Monday, October 02, 2023

Running for a cause

| July 3, 2007 12:00 AM

In honor of her father, former resident participates in marathon

By ERIKA KIRSCH Western News Editor

Libby native Stacia Rohrer said the last miles of marathons are the hardest.

"The last four miles were the most painful and miserable miles of my life," Stacia stated.

On June 3, she completed the Rock and Roll Marathon in 4 hours 17 minutes as a fundraiser for the Leukemia and Lymphoma Society. She was part of Team in Training, which trains athletes specifically for endurance events such as these. Training began six months prior to the race.

There were 150 people on her team, which was made up of walkers and runners, she said. Some participants were doing a half-marathon and others were doing the full 26.2 miles. Stacia was part of the latter group.

"I had run before, but I never ran a full marathon," she explained. "We were always an active family."

Stacia wasn't channeling her inner masochist for the event, she was raising money for a very worthy cause and a cause very close to her heart. Stacia's father, Dann Rohrer, was diagnosed with Non-Hodgkin's Lymphoma just after Thanksgiving. Dann endured six months of chemotherapy. Stacia's Team in Training jersey read "For Dann."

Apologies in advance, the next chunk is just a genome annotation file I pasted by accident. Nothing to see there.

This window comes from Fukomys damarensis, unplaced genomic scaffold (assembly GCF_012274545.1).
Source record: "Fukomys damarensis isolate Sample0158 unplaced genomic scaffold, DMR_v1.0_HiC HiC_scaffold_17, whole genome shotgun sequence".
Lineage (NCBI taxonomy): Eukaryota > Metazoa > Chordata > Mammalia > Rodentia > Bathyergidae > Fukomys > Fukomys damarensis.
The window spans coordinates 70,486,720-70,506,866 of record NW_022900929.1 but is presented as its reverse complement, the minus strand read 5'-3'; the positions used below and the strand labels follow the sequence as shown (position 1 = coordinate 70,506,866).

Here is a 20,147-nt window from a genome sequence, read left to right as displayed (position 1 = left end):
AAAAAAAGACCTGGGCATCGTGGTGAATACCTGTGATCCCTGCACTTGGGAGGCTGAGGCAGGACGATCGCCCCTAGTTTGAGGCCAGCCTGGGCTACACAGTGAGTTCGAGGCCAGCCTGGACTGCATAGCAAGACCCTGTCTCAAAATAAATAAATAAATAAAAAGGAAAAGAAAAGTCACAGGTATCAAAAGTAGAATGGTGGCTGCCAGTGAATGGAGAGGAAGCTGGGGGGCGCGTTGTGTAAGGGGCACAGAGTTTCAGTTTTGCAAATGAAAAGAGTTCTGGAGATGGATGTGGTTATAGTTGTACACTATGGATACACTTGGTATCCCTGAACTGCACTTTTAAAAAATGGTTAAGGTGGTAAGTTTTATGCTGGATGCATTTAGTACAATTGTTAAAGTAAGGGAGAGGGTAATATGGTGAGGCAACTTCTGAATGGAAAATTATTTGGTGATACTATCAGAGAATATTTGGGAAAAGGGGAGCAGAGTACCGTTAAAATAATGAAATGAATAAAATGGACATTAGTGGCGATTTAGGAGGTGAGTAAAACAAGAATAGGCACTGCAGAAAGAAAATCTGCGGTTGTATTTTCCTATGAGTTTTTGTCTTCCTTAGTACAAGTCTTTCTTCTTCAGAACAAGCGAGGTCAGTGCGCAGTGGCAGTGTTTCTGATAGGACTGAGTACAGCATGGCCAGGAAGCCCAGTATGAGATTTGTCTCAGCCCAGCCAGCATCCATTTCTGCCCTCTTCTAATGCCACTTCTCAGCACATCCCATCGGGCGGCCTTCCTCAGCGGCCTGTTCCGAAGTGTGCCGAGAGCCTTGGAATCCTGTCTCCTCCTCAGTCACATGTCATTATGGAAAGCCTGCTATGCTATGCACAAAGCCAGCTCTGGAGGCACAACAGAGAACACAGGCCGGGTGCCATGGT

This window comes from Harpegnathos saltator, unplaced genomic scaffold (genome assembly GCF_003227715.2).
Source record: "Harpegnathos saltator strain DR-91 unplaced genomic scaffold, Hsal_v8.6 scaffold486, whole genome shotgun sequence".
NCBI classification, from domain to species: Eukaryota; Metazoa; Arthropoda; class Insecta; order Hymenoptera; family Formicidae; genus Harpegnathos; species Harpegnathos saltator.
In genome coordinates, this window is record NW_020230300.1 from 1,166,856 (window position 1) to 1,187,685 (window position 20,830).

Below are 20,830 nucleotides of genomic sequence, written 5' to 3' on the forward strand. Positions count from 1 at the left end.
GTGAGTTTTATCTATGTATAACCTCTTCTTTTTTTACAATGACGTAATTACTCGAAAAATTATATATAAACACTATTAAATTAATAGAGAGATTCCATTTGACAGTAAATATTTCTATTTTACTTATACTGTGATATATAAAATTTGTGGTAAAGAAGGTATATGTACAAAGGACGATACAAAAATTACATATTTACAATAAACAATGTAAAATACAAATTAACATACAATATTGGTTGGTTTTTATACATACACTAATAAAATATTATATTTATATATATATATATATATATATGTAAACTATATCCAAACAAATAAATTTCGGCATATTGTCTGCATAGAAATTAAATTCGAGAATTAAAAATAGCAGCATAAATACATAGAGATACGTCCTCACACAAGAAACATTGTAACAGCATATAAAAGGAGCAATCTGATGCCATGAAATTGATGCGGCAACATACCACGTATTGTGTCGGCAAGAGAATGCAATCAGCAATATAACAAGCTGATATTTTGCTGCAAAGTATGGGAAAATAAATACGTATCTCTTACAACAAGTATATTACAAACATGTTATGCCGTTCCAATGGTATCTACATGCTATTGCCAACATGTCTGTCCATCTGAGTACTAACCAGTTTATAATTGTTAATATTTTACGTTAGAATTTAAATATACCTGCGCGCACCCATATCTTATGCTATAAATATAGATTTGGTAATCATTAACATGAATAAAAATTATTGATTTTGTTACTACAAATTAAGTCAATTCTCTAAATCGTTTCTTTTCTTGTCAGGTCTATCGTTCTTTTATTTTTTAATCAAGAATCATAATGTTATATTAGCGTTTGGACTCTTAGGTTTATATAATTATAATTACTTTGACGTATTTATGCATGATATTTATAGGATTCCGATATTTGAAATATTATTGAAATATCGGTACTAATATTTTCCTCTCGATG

Dann, a teacher for the Libby School District for 29 years, was the girls basketball coach when Stacia was in school and also coached golf for several years, Stacia said. Dann was due to retire in a year, but then he got sick.

He came to visit Stacia in Seattle, where she currently lives, while she was training for the race and had breakfast with some of her team members after a training run.

On race day, Stacia and her team members were joined by over 21,000 runners and walkers all there to support the Leukemia and Lymphoma Society. With the help of many supporters and donations, Stacia raised $5,500 and her Washington/Alaska Team in Training Chapter raised $550,000. The national Team in Training raised $12.5 million for the cause, she said.

Along the route, mentors and coaches would cheer Stacia along "and jump in and run a couple miles. They would boost our spirits and tell us, 'if you think this is bad, try chemo,'" she said. "It was four hours of pain, but lots of people were going through more pain than me with

treatment and chemo."

One week after the marathon, Dann had a CT scan and doctors could not see a visible tumor, Stacia gushed. He will have to continue to keep an eye on his condition and have CT scans performed every couple months, Stacia added. But, all in all, things look good for Dann, Stacia said. He even went back to school to teach the last month before summer break.

"He'd never taken a sick day off, but he ended up using all his sick days for treatment," Stacia said.

Stacia expressed a deep gratitude for the community she grew up in.

"I opened my mailbox and everyday there would be letters from the [Libby] community with really positive notes and donations," Stacia said. "I just really want to thank the community."